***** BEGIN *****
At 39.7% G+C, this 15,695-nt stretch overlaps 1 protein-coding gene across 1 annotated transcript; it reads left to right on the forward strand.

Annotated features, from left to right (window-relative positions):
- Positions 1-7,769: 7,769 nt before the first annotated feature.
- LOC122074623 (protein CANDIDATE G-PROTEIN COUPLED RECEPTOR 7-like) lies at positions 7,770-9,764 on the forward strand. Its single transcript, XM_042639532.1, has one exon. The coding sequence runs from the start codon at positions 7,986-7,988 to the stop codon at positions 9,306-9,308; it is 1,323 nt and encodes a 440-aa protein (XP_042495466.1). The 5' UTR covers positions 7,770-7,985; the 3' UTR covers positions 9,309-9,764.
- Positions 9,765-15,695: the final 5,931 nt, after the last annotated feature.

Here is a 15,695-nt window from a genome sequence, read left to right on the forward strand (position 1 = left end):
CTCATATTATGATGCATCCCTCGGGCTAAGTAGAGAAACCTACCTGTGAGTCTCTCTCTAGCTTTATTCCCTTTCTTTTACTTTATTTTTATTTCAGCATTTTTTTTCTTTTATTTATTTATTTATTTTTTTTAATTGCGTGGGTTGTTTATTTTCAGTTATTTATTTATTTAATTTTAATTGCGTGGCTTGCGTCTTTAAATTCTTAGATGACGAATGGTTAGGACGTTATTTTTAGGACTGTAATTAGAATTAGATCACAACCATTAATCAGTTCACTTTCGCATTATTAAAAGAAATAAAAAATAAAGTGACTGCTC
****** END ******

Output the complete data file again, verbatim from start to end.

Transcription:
At 39.7% G+C, this 15,695-nt stretch overlaps 1 protein-coding gene across 1 annotated transcript; it reads left to right on the forward strand.

Annotated features, from left to right (window-relative positions):
- Positions 1-7,769: 7,769 nt before the first annotated feature.
- LOC122074623 (protein CANDIDATE G-PROTEIN COUPLED RECEPTOR 7-like) lies at positions 7,770-9,764 on the forward strand. Its single transcript, XM_042639532.1, has one exon. The coding sequence runs from the start codon at positions 7,986-7,988 to the stop codon at positions 9,306-9,308; it is 1,323 nt and encodes a 440-aa protein (XP_042495466.1). The 5' UTR covers positions 7,770-7,985; the 3' UTR covers positions 9,309-9,764.
- Positions 9,765-15,695: the final 5,931 nt, after the last annotated feature.

Here is a 15,695-nt window from a genome sequence, read left to right on the forward strand (position 1 = left end):
CTCATATTATGATGCATCCCTCGGGCTAAGTAGAGAAACCTACCTGTGAGTCTCTCTCTAGCTTTATTCCCTTTCTTTTACTTTATTTTTATTTCAGCATTTTTTTTCTTTTATTTATTTATTTATTTTTTTTAATTGCGTGGGTTGTTTATTTTCAGTTATTTATTTATTTAATTTTAATTGCGTGGCTTGCGTCTTTAAATTCTTAGATGACGAATGGTTAGGACGTTATTTTTAGGACTGTAATTAGAATTAGATCACAACCATTAATCAGTTCACTTTCGCATTATTAAAAGAAATAAAAAATAAAGTGACTGCTC